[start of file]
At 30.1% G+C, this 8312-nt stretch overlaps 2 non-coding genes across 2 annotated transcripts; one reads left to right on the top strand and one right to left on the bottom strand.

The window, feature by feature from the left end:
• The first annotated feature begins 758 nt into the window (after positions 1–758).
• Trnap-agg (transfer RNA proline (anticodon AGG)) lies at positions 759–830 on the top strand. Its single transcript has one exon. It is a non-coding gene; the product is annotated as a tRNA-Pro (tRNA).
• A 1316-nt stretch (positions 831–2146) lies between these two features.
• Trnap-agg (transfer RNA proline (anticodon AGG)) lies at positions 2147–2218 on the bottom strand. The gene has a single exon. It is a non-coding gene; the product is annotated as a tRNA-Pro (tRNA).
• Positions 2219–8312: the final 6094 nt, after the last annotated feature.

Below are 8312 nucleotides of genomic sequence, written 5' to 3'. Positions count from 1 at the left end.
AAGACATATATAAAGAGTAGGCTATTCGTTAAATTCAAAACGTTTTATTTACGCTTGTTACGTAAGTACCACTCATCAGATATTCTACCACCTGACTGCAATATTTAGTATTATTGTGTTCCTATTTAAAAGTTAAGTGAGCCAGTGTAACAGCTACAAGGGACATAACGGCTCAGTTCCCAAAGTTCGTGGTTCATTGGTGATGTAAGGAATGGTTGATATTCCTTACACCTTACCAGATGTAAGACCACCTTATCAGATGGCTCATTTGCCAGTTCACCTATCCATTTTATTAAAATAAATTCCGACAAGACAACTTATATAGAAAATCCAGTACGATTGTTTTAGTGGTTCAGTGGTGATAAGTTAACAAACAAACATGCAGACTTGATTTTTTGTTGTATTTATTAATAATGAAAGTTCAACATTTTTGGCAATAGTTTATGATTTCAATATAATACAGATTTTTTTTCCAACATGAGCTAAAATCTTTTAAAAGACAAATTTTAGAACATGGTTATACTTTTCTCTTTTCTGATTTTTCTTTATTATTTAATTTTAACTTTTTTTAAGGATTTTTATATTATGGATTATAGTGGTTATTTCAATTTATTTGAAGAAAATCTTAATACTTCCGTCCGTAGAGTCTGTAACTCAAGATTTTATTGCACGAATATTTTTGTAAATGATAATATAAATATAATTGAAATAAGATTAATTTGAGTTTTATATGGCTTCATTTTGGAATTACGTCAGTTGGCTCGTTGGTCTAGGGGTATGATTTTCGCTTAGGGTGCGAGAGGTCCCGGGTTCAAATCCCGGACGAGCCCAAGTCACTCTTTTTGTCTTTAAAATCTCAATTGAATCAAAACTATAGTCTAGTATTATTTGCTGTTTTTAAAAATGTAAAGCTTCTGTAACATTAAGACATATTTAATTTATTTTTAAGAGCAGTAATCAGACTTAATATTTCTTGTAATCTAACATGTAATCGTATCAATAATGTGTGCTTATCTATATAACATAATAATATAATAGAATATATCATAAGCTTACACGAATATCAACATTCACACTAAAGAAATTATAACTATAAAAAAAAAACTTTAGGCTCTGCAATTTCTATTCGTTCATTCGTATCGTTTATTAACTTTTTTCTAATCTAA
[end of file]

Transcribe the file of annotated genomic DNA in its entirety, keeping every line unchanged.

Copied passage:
At 30.1% G+C, this 8312-nt stretch overlaps 2 non-coding genes across 2 annotated transcripts; one reads left to right on the top strand and one right to left on the bottom strand.

The window, feature by feature from the left end:
• The first annotated feature begins 758 nt into the window (after positions 1–758).
• Trnap-agg (transfer RNA proline (anticodon AGG)) lies at positions 759–830 on the top strand. Its single transcript has one exon. It is a non-coding gene; the product is annotated as a tRNA-Pro (tRNA).
• A 1316-nt stretch (positions 831–2146) lies between these two features.
• Trnap-agg (transfer RNA proline (anticodon AGG)) lies at positions 2147–2218 on the bottom strand. The gene has a single exon. It is a non-coding gene; the product is annotated as a tRNA-Pro (tRNA).
• Positions 2219–8312: the final 6094 nt, after the last annotated feature.

Below are 8312 nucleotides of genomic sequence, written 5' to 3'. Positions count from 1 at the left end.
AAGACATATATAAAGAGTAGGCTATTCGTTAAATTCAAAACGTTTTATTTACGCTTGTTACGTAAGTACCACTCATCAGATATTCTACCACCTGACTGCAATATTTAGTATTATTGTGTTCCTATTTAAAAGTTAAGTGAGCCAGTGTAACAGCTACAAGGGACATAACGGCTCAGTTCCCAAAGTTCGTGGTTCATTGGTGATGTAAGGAATGGTTGATATTCCTTACACCTTACCAGATGTAAGACCACCTTATCAGATGGCTCATTTGCCAGTTCACCTATCCATTTTATTAAAATAAATTCCGACAAGACAACTTATATAGAAAATCCAGTACGATTGTTTTAGTGGTTCAGTGGTGATAAGTTAACAAACAAACATGCAGACTTGATTTTTTGTTGTATTTATTAATAATGAAAGTTCAACATTTTTGGCAATAGTTTATGATTTCAATATAATACAGATTTTTTTTCCAACATGAGCTAAAATCTTTTAAAAGACAAATTTTAGAACATGGTTATACTTTTCTCTTTTCTGATTTTTCTTTATTATTTAATTTTAACTTTTTTTAAGGATTTTTATATTATGGATTATAGTGGTTATTTCAATTTATTTGAAGAAAATCTTAATACTTCCGTCCGTAGAGTCTGTAACTCAAGATTTTATTGCACGAATATTTTTGTAAATGATAATATAAATATAATTGAAATAAGATTAATTTGAGTTTTATATGGCTTCATTTTGGAATTACGTCAGTTGGCTCGTTGGTCTAGGGGTATGATTTTCGCTTAGGGTGCGAGAGGTCCCGGGTTCAAATCCCGGACGAGCCCAAGTCACTCTTTTTGTCTTTAAAATCTCAATTGAATCAAAACTATAGTCTAGTATTATTTGCTGTTTTTAAAAATGTAAAGCTTCTGTAACATTAAGACATATTTAATTTATTTTTAAGAGCAGTAATCAGACTTAATATTTCTTGTAATCTAACATGTAATCGTATCAATAATGTGTGCTTATCTATATAACATAATAATATAATAGAATATATCATAAGCTTACACGAATATCAACATTCACACTAAAGAAATTATAACTATAAAAAAAAAACTTTAGGCTCTGCAATTTCTATTCGTTCATTCGTATCGTTTATTAACTTTTTTCTAATCTAA